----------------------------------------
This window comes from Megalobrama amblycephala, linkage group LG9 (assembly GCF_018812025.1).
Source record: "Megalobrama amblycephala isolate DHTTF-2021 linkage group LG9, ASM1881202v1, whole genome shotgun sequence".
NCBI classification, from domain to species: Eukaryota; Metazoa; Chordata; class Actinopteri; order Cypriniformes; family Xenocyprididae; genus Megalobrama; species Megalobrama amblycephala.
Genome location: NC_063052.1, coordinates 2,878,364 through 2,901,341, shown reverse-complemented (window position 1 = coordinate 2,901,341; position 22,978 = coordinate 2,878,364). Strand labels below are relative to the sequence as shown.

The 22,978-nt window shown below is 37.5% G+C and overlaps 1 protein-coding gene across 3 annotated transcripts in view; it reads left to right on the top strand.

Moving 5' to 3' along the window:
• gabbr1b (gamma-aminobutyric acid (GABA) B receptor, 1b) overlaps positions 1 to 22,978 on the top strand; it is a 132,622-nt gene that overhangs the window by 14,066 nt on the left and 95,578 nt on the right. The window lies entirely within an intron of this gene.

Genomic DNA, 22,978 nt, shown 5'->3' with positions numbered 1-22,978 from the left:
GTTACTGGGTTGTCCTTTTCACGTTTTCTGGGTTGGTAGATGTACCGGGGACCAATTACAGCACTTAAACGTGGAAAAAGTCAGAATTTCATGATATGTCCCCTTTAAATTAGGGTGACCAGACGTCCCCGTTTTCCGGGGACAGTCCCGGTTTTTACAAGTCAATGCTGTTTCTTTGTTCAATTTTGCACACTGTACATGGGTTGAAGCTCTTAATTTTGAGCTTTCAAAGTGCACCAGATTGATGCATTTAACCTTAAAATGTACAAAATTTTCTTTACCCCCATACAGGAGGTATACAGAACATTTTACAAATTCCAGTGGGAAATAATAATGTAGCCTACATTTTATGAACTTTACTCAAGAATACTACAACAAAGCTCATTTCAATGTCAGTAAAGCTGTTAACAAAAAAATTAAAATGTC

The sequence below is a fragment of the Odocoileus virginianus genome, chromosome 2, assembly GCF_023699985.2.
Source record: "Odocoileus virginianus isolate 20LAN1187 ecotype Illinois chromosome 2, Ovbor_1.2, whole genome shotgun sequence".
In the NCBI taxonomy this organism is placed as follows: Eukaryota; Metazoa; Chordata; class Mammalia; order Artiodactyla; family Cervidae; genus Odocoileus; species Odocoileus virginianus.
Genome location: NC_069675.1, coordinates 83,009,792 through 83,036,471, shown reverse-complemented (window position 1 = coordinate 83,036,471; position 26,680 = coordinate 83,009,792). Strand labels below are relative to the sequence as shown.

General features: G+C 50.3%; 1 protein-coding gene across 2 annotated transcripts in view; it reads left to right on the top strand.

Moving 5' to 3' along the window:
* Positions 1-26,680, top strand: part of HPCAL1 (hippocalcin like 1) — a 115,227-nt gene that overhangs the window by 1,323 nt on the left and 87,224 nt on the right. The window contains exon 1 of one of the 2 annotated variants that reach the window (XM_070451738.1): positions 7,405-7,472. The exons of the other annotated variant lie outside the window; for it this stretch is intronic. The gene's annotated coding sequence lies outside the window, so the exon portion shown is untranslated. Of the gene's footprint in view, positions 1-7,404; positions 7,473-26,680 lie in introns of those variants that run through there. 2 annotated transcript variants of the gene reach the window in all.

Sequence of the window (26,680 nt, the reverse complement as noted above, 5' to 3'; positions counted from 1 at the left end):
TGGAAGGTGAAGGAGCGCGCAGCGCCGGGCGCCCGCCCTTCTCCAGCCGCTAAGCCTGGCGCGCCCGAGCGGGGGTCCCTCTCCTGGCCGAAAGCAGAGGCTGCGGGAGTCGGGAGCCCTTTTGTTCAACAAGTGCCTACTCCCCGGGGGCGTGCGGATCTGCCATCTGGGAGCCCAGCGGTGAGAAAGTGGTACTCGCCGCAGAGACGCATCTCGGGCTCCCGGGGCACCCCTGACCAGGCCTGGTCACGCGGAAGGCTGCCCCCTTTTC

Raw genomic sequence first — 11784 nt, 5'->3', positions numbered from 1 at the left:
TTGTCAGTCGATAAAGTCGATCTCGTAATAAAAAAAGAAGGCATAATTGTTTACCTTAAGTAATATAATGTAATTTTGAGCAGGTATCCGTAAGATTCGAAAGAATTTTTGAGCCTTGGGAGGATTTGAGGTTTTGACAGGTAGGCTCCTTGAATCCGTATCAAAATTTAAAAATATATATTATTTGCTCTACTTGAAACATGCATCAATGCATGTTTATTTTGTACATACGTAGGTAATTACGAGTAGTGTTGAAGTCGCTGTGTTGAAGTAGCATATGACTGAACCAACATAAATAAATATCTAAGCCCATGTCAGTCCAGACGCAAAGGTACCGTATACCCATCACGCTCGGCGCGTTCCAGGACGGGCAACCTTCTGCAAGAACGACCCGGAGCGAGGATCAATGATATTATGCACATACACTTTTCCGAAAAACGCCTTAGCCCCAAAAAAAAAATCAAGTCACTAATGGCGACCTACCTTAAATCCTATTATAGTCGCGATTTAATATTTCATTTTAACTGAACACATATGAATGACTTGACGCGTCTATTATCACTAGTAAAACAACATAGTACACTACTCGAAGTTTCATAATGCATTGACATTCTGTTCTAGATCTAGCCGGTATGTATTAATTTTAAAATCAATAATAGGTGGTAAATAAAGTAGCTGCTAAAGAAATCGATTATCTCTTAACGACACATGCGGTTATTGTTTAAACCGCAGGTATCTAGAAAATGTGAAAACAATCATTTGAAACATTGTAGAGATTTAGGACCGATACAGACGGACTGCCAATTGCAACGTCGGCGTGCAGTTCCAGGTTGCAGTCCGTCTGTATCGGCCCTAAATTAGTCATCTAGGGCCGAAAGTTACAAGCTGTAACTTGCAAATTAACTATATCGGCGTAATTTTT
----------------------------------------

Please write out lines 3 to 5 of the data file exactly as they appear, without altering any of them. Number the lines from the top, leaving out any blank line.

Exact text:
NCBI classification, from domain to species: Eukaryota; Metazoa; Chordata; class Actinopteri; order Cypriniformes; family Xenocyprididae; genus Megalobrama; species Megalobrama amblycephala.
Genome location: NC_063052.1, coordinates 2,878,364 through 2,901,341, shown reverse-complemented (window position 1 = coordinate 2,901,341; position 22,978 = coordinate 2,878,364). Strand labels below are relative to the sequence as shown.

The 22,978-nt window shown below is 37.5% G+C and overlaps 1 protein-coding gene across 3 annotated transcripts in view; it reads left to right on the top strand.